If you primarily use Siri on your iPhone, iOS 15 will also make Siri a lot faster at answering your commands by processing them directly on your device without relying on an Internet connection. This would ideally make Siri more secure and private to use, as Apple would no longer need to store your voice recordings.

Focus: See only the apps and notifications you want

Many of the new features introduced at WWDC 2021 look a lot like what we’ve seen in other productivity apps, and Focus is one of them. In short, Focus lets users choose what they’re working on — which mode they want to be in, really — and presents relevant apps and notifications while blocking all others.

Focus has four ‘modes’, which combine the existing Do Not Disturb and Sleep with new personal and task selections. Choosing a mode is what the user sees and accesses, and they can choose which apps appear on the home screen and pass notifications through, making it easy to limit input and block out distractions.

While Focus was introduced as an iOS 15 feature, setting it on the iPhone will apply to other Apple devices such as the Apple Watch. Your iPhone can also suggest focus modes based on time and location (like if you’re often around the office or during daylight hours, choosing ‘Work’).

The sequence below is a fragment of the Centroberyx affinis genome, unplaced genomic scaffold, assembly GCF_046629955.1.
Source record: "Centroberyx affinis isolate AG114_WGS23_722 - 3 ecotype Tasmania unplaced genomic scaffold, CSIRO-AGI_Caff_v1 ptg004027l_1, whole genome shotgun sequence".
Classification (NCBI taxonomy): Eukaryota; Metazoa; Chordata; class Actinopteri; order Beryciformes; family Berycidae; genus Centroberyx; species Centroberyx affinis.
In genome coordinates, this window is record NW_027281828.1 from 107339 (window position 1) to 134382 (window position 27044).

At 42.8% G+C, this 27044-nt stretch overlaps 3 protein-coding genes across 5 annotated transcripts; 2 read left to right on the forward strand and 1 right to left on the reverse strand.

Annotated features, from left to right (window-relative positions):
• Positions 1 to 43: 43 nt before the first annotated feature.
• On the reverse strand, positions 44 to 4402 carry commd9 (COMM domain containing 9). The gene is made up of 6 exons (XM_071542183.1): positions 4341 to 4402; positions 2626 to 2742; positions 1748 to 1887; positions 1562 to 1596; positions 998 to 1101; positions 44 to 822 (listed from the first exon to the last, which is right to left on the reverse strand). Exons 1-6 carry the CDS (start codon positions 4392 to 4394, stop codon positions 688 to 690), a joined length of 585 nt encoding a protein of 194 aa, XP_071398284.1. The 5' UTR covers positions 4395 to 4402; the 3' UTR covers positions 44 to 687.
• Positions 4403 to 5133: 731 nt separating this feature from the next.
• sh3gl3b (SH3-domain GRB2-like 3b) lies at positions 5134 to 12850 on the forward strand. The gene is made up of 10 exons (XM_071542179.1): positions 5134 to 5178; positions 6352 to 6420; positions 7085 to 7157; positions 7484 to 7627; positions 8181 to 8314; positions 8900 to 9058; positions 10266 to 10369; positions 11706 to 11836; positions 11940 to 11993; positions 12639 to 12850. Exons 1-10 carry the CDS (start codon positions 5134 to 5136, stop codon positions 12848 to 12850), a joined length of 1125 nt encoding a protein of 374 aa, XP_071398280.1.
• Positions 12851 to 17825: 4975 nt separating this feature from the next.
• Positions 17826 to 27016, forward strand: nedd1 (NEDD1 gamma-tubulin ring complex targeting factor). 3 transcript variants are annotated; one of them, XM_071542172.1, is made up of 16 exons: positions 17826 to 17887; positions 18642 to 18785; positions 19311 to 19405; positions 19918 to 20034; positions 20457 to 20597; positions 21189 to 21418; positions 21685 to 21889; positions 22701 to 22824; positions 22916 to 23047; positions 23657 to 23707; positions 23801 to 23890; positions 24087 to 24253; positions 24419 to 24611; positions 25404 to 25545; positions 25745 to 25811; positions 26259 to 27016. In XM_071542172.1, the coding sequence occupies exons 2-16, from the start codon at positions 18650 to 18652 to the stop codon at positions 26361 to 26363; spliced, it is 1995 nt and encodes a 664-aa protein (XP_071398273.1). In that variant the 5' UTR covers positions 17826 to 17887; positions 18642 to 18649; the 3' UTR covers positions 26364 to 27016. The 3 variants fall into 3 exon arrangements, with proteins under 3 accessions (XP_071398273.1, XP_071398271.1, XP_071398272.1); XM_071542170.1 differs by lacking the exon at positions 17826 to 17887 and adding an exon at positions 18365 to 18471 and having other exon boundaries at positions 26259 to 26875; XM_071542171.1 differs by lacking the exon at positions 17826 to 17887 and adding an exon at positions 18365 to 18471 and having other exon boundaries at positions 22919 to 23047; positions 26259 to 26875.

Privacy: Block tracking pixels and hide your IP address

Continuing its legacy of privacy protections, especially after app tracking transparency in iOS 14.5, Apple introduced some new privacy-focused features for Mail, Safari, and more.

Digital advertisers hide invisible tracking pixels in emails to detect user activity, but now users can choose whether Mail allows these pixels. Mail Privacy Protection is a new feature that lets you hide your IP address and location, as well as hide whether (and when) you’ve opened email.

Similarly, Safari will hide your IP address from trackers to prevent passing along activity and location data to the sites you visit. You can see which trackers are trying to track your activity.

sound like a good idea? Apple has brought a single privacy rundown to apps with the App Privacy Report to explain which apps are monitoring your activity and how often they’re tracking it – so if you’re using an app to track your location. The report lists how often your location has been accessed in the last seven days. In addition, it reveals which third-party services the app has contacted and when – and while it doesn’t show what data has been shared (only if), it gives an idea of ​​how much the app There may be leaks.